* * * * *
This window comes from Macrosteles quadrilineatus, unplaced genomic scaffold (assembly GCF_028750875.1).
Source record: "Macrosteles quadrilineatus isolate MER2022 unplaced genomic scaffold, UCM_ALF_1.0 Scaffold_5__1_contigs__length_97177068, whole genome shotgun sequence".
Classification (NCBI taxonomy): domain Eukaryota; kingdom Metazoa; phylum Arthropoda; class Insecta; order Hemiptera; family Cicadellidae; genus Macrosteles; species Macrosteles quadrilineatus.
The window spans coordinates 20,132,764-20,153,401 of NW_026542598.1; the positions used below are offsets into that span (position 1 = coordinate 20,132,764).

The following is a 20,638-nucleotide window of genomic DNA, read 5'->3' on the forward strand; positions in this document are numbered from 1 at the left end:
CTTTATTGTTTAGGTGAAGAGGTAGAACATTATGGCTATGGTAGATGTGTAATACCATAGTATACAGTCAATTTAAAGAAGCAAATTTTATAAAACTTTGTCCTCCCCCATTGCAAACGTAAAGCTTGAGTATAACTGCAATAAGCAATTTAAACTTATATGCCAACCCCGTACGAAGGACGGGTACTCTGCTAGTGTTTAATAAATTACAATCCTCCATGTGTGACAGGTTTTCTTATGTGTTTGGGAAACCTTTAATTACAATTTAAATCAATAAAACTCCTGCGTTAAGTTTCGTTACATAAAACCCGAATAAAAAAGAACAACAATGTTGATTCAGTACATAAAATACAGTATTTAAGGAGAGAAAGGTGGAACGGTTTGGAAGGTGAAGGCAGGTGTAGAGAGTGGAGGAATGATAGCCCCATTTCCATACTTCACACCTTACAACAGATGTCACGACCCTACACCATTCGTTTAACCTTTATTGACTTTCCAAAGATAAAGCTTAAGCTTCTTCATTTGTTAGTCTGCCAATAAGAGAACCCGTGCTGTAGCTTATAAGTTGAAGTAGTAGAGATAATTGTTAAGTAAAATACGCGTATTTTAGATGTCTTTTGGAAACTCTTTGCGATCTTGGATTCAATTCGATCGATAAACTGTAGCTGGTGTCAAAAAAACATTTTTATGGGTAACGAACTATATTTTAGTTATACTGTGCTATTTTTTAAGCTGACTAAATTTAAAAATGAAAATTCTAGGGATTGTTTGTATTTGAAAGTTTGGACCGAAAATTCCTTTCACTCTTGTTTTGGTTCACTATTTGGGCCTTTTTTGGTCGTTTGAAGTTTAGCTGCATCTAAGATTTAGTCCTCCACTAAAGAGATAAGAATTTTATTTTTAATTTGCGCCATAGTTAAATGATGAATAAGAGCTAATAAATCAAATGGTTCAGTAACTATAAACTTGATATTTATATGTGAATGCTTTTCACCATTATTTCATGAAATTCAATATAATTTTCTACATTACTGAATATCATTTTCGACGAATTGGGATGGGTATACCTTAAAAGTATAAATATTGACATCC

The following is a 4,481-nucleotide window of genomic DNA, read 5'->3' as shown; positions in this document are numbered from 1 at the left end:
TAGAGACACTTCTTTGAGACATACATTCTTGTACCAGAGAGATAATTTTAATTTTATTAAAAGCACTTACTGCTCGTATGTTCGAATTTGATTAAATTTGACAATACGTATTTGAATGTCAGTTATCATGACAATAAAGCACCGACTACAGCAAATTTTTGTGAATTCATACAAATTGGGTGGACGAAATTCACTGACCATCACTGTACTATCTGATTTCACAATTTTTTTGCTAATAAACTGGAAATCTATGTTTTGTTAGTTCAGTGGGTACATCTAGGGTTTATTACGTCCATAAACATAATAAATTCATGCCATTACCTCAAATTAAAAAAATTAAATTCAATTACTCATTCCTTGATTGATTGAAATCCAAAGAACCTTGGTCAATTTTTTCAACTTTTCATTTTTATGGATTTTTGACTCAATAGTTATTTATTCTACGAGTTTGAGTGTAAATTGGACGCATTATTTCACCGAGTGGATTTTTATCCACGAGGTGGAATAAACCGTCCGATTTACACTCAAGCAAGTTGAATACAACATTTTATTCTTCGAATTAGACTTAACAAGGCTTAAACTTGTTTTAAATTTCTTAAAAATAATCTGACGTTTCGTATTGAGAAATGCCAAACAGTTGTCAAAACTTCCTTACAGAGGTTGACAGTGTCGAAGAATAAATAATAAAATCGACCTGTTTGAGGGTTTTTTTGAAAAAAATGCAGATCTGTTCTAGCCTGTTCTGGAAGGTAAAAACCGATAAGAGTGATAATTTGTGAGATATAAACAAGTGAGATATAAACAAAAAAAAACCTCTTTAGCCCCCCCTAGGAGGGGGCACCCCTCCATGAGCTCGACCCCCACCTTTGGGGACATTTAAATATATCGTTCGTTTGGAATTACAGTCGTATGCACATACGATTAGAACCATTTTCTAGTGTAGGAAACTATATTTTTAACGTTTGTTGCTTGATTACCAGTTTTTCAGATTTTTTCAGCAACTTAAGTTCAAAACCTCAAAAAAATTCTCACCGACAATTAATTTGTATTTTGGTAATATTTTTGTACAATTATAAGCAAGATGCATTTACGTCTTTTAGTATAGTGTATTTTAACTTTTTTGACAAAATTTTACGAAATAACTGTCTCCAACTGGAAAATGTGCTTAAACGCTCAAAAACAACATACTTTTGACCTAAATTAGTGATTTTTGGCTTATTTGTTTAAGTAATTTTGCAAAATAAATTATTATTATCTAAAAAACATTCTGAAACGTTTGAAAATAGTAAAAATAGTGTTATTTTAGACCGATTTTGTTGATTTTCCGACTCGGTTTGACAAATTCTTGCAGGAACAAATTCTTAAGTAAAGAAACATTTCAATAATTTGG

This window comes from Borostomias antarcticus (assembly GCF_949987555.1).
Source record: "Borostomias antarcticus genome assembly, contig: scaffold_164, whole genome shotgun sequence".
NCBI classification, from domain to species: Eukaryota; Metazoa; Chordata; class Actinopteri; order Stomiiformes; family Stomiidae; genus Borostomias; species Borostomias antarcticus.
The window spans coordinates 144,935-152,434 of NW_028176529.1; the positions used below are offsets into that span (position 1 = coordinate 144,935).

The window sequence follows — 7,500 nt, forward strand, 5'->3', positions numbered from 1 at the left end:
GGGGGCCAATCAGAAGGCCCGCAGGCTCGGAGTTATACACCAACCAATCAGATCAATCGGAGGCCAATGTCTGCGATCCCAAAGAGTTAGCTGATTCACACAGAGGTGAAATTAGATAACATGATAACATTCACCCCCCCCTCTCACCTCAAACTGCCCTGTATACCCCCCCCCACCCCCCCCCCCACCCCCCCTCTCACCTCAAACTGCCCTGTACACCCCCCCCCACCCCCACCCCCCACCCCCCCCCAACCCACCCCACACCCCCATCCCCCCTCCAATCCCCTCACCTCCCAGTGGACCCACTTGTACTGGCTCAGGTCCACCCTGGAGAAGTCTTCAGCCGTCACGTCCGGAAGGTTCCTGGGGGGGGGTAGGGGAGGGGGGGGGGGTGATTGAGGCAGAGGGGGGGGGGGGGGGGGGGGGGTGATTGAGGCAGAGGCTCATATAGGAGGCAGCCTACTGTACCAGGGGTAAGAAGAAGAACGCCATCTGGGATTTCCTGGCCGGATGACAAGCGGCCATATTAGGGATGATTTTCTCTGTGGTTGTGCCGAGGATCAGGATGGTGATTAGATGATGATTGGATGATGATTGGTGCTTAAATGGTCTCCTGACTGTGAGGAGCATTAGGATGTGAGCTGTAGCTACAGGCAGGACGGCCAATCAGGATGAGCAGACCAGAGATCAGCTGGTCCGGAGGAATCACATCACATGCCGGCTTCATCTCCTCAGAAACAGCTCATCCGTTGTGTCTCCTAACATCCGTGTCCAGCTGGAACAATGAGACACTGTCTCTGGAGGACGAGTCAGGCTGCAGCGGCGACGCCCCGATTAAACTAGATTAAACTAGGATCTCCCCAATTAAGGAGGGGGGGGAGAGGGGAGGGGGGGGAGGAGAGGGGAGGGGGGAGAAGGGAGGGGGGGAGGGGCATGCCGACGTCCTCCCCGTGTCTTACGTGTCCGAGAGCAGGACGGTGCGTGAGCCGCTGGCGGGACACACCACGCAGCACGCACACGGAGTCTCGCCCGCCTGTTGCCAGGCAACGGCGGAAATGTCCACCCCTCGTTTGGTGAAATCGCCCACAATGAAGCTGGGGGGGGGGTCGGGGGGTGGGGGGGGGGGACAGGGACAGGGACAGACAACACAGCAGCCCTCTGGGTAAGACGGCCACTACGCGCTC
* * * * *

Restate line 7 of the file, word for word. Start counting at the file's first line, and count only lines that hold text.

The following is a 4,481-nucleotide window of genomic DNA, read 5'->3' as shown; positions in this document are numbered from 1 at the left end: